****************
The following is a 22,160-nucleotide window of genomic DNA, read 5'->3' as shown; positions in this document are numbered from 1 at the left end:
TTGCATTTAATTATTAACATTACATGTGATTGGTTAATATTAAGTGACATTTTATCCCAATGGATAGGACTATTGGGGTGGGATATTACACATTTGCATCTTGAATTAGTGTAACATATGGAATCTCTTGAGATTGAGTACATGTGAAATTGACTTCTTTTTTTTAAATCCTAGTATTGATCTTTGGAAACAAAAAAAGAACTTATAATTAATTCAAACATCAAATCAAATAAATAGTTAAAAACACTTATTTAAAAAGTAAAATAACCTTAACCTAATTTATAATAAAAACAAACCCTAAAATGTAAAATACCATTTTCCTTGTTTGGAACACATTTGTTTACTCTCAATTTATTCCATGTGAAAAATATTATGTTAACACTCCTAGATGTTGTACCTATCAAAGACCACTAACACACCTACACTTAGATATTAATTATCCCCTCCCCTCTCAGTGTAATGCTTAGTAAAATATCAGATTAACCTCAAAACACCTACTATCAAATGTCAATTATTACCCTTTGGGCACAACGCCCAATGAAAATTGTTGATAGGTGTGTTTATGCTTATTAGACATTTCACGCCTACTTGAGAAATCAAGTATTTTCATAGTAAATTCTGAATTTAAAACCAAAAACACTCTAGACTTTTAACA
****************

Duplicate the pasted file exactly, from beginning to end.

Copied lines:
The following is a 22,160-nucleotide window of genomic DNA, read 5'->3' as shown; positions in this document are numbered from 1 at the left end:
TTGCATTTAATTATTAACATTACATGTGATTGGTTAATATTAAGTGACATTTTATCCCAATGGATAGGACTATTGGGGTGGGATATTACACATTTGCATCTTGAATTAGTGTAACATATGGAATCTCTTGAGATTGAGTACATGTGAAATTGACTTCTTTTTTTTAAATCCTAGTATTGATCTTTGGAAACAAAAAAAGAACTTATAATTAATTCAAACATCAAATCAAATAAATAGTTAAAAACACTTATTTAAAAAGTAAAATAACCTTAACCTAATTTATAATAAAAACAAACCCTAAAATGTAAAATACCATTTTCCTTGTTTGGAACACATTTGTTTACTCTCAATTTATTCCATGTGAAAAATATTATGTTAACACTCCTAGATGTTGTACCTATCAAAGACCACTAACACACCTACACTTAGATATTAATTATCCCCTCCCCTCTCAGTGTAATGCTTAGTAAAATATCAGATTAACCTCAAAACACCTACTATCAAATGTCAATTATTACCCTTTGGGCACAACGCCCAATGAAAATTGTTGATAGGTGTGTTTATGCTTATTAGACATTTCACGCCTACTTGAGAAATCAAGTATTTTCATAGTAAATTCTGAATTTAAAACCAAAAACACTCTAGACTTTTAACA